This course fulfills the state requirement for one half year of American government and is designed to acquaint students with an understanding of the fundamentals of government and their role as citizens. Topics will include public opinion and political ideologies, the role of political parties and interest groups, how democratic elections work, philosophic foundations of governments, political institutions and public policy. Current political events will be made relevant for each individual unit. Emphasis will be on the American system of democracy and citizen involvement in the political process, as well as active participation by the students in some aspect of the political process will be required.

AP American Government

Grade: 11, 12
Credits: 5
Prerequisite:
B+ or better in each semester of U.S. History or B- in each semester of AP U.S. History

This course is designed for the above average Social Studies student. The subject area, while similar to our Civics classes, will be elevated to the Advanced Placement level by exploring each topic in more depth and including additional topics such as the federal budget and bureaucracy. Students will read primary sources and news periodicals to examine and apply current events. Students will be prepared to take the AP U.S. Government Exam at the end of the course.

Economics

Grade: 11, 12
Credits: 5
Since economic activities touch every individual, it is important that each person has an understanding of the functions of our economy. The course is designed to introduce economics as a discipline and help the student realize she is a part of the economic system. This course will introduce the basic principle of economics and the fundamental operations of the American economic system of free enterprise. It will examine the relationship between government and the economy. The course will examine the constantly changing U.S. economy in the context of global economics. The course will also critically examine socio-economic issues like inequality and minimum wage. Debates and application of economic concepts will supplement text materials. The purpose of the course is to prepare young women to make intelligent and informed decisions within the context of political and economic systems.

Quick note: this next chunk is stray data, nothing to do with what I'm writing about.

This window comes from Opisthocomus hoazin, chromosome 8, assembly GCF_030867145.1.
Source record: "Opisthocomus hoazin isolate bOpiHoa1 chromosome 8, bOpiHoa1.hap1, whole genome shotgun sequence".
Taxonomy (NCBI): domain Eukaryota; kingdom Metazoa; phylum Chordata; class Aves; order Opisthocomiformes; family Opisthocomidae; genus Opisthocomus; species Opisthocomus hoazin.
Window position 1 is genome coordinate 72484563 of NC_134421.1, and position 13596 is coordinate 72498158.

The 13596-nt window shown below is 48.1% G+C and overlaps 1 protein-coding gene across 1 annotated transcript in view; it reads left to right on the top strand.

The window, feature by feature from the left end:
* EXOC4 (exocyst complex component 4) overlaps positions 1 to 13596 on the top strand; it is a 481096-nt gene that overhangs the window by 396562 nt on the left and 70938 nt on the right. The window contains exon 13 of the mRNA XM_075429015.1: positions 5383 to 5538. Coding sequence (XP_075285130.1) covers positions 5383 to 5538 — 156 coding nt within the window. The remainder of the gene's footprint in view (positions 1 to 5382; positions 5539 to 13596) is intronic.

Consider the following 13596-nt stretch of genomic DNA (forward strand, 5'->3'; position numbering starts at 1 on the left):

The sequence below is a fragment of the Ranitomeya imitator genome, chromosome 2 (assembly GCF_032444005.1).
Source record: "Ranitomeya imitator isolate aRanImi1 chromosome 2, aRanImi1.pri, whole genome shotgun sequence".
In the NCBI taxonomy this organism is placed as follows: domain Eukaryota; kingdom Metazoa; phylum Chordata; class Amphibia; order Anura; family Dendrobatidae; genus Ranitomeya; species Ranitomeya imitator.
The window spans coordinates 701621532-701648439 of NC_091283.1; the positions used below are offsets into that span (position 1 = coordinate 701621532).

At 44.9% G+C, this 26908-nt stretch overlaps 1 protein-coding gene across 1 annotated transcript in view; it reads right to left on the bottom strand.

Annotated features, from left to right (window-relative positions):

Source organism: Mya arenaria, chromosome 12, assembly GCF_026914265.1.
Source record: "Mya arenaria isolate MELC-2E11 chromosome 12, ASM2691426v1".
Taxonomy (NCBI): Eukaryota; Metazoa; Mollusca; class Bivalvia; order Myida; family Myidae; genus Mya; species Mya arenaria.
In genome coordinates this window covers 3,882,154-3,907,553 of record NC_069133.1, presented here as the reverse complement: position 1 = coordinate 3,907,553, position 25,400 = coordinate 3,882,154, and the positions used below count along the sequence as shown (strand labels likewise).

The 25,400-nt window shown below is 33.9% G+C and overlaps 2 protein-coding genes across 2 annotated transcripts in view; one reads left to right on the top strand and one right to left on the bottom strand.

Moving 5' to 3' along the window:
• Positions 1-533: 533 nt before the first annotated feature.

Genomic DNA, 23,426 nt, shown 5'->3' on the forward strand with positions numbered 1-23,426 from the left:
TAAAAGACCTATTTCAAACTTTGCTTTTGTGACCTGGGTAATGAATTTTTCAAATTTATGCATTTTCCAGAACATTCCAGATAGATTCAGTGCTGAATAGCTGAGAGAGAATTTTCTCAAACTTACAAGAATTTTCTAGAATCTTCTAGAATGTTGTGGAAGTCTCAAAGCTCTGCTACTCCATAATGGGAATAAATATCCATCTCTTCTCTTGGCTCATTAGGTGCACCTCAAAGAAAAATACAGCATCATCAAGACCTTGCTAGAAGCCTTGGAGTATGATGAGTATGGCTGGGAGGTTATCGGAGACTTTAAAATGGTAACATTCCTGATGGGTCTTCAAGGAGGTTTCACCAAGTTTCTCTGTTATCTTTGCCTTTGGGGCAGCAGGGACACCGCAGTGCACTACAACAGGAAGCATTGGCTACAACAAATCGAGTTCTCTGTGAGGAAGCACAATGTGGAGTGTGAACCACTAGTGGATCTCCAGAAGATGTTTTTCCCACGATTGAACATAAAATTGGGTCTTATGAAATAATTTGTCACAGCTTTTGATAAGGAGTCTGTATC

AP Macroeconomics

Grade: 11, 12
Credits: 5
Prerequisite:
B unweighted Social Studies GPA or C+ in each semester of APUSH, or AP Gov or AP Psych

AP Macroeconomics provides students a thorough understanding of the principles of economics that apply to an economic system as a whole. This course places particular emphasis on measuring economic indicators like the GDP, unemployment, and inflation, and creating and developing policy practices that respond to the current state of those indicators using macroeconomic theories. AP Macroeconomics involves case studies, mathematical and graphical analysis of macroeconomic theories, and real-life application of macroeconomic concepts.

Global Women's Issues

Grade: 11, 12
Credits: 5

This semester length course is designed to explore the impact of political, economic, religious, and social institutions on the role of women around the world. Students will study the experiences of women from different countries through a variety of themes. The study of these women’s issues will begin with a historical overview of the experience of its women. This will be followed by an in-depth look at the current gender inequity issues faced by the women in that culture. This course is taught on rotation with Modern History.